Reginald Lewis remembered

Events honor businessman who overcame bias to succeed

December 09, 2007|By Andrea K. Walker | Andrea K. Walker,Sun reporter

The late Reginald F. Lewis had buttered up the principals of the lawn furniture company for a year, sending birthday cards to the president and flowers to his wife. The deal was finally signed, the money wired to the bank. Then the seller backed out.

Lewis was angry, his former law and business partner, Charles Clarkson, recalled yesterday. It was the legendary businessman's first big loss. But he recovered quickly, and, in typical Lewis style, declared to Clarkson, "We'll just have to work harder next time."

Clarkson was one of four former executives who shared stories on a panel celebrating the life of Lewis, who grew up poor in Baltimore and eventually became CEO of TLC Beatrice International, the first black-owned business to make the Fortune 500 list.

The discussion, held at the Reginald F. Lewis Museum of Maryland African American History and Culture, was part of a weekend of events planned by Lewis' widow, Loida, to honor her husband's memory on what would have been his 65th birthday. Lewis died at age 50 in 1993 from a cerebral hemorrhage caused by brain cancer.

The weekend also included the production of a play featuring his eldest daughter, Leslie Lewis Sword, and a black-tie gala attended by some of America's most prominent African-American businessmen and women, including Ken Chenault, CEO of American Express; Earl Graves, founder and publisher of Black Enterprise magazine, and Robert J. Johnson, founder of BET television and The RLJ Cos.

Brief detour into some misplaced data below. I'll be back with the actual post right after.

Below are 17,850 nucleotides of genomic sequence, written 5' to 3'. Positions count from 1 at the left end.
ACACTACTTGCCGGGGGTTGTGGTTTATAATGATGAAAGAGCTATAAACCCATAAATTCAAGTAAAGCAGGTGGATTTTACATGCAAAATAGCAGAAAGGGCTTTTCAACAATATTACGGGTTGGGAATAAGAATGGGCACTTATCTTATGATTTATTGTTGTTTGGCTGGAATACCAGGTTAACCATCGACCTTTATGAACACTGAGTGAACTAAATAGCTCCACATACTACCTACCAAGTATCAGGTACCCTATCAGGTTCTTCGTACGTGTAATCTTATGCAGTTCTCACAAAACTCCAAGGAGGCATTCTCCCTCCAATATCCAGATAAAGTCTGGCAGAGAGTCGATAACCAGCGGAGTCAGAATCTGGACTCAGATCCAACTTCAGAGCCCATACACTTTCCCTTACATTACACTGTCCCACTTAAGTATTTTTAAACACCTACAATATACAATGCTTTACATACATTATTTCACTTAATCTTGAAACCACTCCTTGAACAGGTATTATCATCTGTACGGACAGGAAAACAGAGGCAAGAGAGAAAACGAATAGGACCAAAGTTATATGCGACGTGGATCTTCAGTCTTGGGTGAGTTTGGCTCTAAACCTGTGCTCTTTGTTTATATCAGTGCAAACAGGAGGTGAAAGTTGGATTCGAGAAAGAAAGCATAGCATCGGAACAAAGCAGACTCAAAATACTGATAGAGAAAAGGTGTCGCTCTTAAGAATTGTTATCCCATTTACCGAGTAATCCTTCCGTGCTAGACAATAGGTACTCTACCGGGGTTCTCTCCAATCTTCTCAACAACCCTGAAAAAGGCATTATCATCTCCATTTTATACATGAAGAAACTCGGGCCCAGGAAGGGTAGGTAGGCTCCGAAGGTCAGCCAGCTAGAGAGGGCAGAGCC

The panel described Lewis as a tough businessman who loved the rush that came with consummating a big deal. He had high expectations and spent hours in his office, reading financial papers in search of his next business conquest. In particular, he spent hundreds of hours figuring out the best price to bid on the Beatrice acquisition, colleagues recalled.

"He was intense," Clarkson said. "He had a drive that I never had. I just followed along."

Friends said he knew the color of his skin could create potential roadblocks, but he didn't let them stand in his way.

According to one story, a partner of Kohlberg Kravis and Roberts, the private equity firm that once owned Beatrice Foods, snidely asked, "Who the hell are you people?" But Lewis kept his cool, recalled former business partner Lee A. Archer Jr., now a Beatrice board member. "He knew he could convince them," Archer said yesterday.

Daniel Jux, former president of Beatrice's Paris division, recalled that on their first meeting, he was surprised to see that Lewis was African-American. But like others, he said he was drawn by Lewis' presence.

His former spokesman, Rene "Butch" Meily, said Lewis did not shy from frank discussions about race - including how hard it was for an African-American man to get a cab in New York, no matter how successful he was.

But he said Lewis always wanted to be known not as an African-American businessman - just as a businessman.

andrea.walker@baltsun.com

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